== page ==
Long-term care is California’s biggest health crisis, and our state is not currently prepared to meet the needs of our population.
Many seniors and people with disabilities live in poverty, and even those who don’t cannot afford quality long-term care. Right now only the very wealthiest and the most impoverished (who qualify for programs like IHSS) have access to the care they need. And even for those who have access to care, caregivers are few and far between because wages and benefits are so low.
This crisis will only worsen as the number of Californians over the age of 65 nearly doubles in the coming decade – unless we do something.
- Right now many seniors and people with disabilities go without the care they need because there simply aren’t enough caregivers
- 1 in 5 seniors and 1 in 4 persons with disabilities live in poverty, and even those who do not can’t afford the cost of long-term care on their own
- 10,000 people turn 65 every day in America, and 70% of Californians over the age of 65 need some form of long-term care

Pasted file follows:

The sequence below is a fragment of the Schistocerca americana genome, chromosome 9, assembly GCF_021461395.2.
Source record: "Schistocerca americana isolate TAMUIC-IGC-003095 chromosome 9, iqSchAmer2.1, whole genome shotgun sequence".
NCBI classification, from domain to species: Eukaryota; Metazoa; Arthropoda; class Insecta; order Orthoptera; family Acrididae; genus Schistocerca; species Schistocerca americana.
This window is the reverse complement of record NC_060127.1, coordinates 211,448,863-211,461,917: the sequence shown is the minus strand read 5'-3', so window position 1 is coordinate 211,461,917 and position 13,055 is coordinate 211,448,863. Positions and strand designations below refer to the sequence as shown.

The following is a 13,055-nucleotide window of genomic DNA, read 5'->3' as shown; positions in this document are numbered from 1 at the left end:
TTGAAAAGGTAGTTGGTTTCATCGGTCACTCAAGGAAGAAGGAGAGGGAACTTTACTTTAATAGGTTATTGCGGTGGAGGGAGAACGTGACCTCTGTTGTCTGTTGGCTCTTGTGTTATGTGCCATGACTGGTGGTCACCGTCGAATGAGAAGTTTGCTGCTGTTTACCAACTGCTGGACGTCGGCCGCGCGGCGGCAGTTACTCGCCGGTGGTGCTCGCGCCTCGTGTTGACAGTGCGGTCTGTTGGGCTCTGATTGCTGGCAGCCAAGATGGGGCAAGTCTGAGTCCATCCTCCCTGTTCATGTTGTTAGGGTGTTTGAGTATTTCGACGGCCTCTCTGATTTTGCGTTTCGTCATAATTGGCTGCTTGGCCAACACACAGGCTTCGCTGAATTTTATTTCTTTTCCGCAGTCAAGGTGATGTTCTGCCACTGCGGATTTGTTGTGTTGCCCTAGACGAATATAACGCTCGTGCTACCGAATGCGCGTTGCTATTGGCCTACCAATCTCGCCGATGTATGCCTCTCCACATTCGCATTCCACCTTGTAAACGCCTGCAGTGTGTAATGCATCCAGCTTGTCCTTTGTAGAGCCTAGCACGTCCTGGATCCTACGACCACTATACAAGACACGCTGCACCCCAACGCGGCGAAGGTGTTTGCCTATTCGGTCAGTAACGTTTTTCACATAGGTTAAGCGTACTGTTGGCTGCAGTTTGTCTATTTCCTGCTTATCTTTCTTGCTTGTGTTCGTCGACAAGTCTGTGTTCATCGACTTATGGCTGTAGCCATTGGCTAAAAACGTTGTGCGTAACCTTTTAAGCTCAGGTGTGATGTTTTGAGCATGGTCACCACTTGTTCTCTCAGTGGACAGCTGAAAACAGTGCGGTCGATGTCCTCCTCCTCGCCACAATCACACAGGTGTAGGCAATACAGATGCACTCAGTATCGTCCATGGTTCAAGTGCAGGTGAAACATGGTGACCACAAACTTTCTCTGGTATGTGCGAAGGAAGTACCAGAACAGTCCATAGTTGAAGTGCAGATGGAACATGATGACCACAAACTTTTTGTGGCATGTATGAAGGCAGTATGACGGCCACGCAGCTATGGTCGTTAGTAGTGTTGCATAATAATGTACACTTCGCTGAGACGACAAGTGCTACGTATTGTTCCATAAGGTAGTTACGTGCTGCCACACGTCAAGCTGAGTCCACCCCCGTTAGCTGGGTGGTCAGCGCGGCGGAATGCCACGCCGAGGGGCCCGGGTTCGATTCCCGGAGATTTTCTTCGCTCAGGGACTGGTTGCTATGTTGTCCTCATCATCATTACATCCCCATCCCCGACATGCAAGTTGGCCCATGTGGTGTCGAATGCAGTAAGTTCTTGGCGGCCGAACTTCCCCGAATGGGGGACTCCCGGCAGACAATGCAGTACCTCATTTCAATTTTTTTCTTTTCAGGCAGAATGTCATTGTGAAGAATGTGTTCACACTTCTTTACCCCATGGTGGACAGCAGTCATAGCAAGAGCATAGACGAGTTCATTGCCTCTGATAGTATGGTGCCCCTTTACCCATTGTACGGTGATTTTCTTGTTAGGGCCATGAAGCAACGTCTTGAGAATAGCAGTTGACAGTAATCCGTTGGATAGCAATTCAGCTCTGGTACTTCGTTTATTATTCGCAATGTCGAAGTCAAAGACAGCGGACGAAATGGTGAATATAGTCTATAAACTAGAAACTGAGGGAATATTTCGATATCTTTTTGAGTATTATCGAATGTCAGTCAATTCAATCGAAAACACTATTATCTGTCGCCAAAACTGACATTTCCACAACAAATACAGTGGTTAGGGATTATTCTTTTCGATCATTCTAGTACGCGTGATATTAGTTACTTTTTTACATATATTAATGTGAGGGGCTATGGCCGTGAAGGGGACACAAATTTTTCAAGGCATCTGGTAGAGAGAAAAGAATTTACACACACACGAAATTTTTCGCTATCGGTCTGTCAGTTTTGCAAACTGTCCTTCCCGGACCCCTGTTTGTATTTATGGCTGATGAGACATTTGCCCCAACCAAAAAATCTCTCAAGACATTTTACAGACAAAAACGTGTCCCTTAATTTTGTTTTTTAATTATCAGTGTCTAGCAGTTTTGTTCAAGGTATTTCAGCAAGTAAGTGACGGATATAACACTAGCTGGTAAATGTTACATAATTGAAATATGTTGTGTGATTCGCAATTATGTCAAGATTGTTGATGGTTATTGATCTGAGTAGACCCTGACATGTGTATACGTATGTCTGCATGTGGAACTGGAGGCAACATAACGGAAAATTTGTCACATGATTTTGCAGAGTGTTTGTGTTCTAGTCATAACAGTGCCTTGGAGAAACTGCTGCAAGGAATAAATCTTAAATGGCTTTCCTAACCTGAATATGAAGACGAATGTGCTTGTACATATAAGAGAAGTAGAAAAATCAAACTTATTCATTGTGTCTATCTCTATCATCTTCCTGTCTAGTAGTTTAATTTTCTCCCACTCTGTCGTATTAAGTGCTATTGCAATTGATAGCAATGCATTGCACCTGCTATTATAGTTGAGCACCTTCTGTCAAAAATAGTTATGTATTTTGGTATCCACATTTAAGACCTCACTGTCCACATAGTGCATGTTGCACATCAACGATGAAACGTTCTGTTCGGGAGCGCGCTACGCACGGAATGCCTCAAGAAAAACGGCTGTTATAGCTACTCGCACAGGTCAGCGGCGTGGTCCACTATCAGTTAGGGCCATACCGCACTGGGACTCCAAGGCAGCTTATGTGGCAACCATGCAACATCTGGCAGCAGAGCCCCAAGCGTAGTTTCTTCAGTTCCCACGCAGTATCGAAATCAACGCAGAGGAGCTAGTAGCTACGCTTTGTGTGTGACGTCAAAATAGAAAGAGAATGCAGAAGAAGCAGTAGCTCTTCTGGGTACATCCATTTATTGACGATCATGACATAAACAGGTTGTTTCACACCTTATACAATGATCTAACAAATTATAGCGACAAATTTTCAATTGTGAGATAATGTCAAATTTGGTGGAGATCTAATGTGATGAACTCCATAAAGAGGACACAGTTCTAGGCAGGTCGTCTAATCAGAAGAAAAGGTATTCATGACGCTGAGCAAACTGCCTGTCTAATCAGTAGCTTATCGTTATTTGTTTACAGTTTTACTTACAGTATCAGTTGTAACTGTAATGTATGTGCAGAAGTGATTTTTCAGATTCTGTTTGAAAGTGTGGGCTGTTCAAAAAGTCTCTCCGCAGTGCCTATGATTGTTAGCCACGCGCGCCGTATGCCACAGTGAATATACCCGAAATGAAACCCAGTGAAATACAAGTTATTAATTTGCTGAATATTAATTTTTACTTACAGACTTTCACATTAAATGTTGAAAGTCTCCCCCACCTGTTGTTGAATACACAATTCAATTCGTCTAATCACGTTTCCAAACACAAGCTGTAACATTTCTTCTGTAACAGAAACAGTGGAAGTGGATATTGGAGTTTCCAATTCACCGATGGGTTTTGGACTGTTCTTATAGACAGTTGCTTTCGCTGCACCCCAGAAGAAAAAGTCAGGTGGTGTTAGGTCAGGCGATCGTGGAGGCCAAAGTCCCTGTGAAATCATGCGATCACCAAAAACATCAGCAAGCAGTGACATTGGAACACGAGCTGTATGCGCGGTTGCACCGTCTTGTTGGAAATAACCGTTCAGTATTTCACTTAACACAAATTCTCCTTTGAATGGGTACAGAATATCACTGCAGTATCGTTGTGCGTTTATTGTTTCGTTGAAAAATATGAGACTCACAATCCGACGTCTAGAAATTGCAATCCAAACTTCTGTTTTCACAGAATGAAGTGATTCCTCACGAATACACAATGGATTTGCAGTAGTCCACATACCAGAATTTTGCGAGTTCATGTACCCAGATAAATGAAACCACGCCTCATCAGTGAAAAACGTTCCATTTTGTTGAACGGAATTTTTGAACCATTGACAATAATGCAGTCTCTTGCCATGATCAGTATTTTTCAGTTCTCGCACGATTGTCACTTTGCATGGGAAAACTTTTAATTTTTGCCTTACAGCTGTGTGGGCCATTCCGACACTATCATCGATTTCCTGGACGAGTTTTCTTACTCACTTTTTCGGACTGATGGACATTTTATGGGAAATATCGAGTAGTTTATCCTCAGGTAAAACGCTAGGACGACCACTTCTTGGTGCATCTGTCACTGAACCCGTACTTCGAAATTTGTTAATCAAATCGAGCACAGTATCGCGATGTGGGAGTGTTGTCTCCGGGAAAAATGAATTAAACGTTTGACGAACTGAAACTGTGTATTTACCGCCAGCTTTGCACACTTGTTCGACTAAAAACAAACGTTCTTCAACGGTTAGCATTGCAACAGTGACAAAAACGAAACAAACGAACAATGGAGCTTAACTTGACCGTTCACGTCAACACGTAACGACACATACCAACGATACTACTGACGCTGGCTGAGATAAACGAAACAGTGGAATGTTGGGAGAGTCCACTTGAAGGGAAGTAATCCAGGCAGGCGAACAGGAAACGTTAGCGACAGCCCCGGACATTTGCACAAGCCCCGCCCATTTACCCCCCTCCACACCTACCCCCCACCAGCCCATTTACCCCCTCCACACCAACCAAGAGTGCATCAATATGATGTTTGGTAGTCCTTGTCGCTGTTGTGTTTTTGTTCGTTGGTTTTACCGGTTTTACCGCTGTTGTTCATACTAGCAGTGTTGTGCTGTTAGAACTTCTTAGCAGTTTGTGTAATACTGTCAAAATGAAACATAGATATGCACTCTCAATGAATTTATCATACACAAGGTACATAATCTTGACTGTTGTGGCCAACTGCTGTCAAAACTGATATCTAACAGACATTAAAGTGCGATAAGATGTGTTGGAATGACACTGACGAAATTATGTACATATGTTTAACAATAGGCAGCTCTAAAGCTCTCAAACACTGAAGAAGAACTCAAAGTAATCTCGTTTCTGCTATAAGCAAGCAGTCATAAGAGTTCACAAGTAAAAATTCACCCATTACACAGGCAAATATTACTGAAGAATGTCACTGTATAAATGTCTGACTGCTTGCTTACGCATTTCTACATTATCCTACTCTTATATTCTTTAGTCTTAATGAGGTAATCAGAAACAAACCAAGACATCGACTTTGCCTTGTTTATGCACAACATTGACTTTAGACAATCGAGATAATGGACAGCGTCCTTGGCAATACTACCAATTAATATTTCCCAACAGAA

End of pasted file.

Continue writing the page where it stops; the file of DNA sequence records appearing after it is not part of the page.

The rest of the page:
- By 2020 our state will need 500,000 caregivers
- More than half of home care workers rely on some form of government assistance, and on average make just $10.66 per hour
California must be able to provide long-term care for all who need it, regardless of income. This requires:
- Meaningful policy that is created with diverse stakeholder input to make care affordable for all
- Increased options and quality of care for seniors and people with disabilities
- Improved working conditions and increased training for caregivers
To solve the care crisis we need to listen to caregivers, seniors, and people with disabilities. Read more about the Care Agenda here.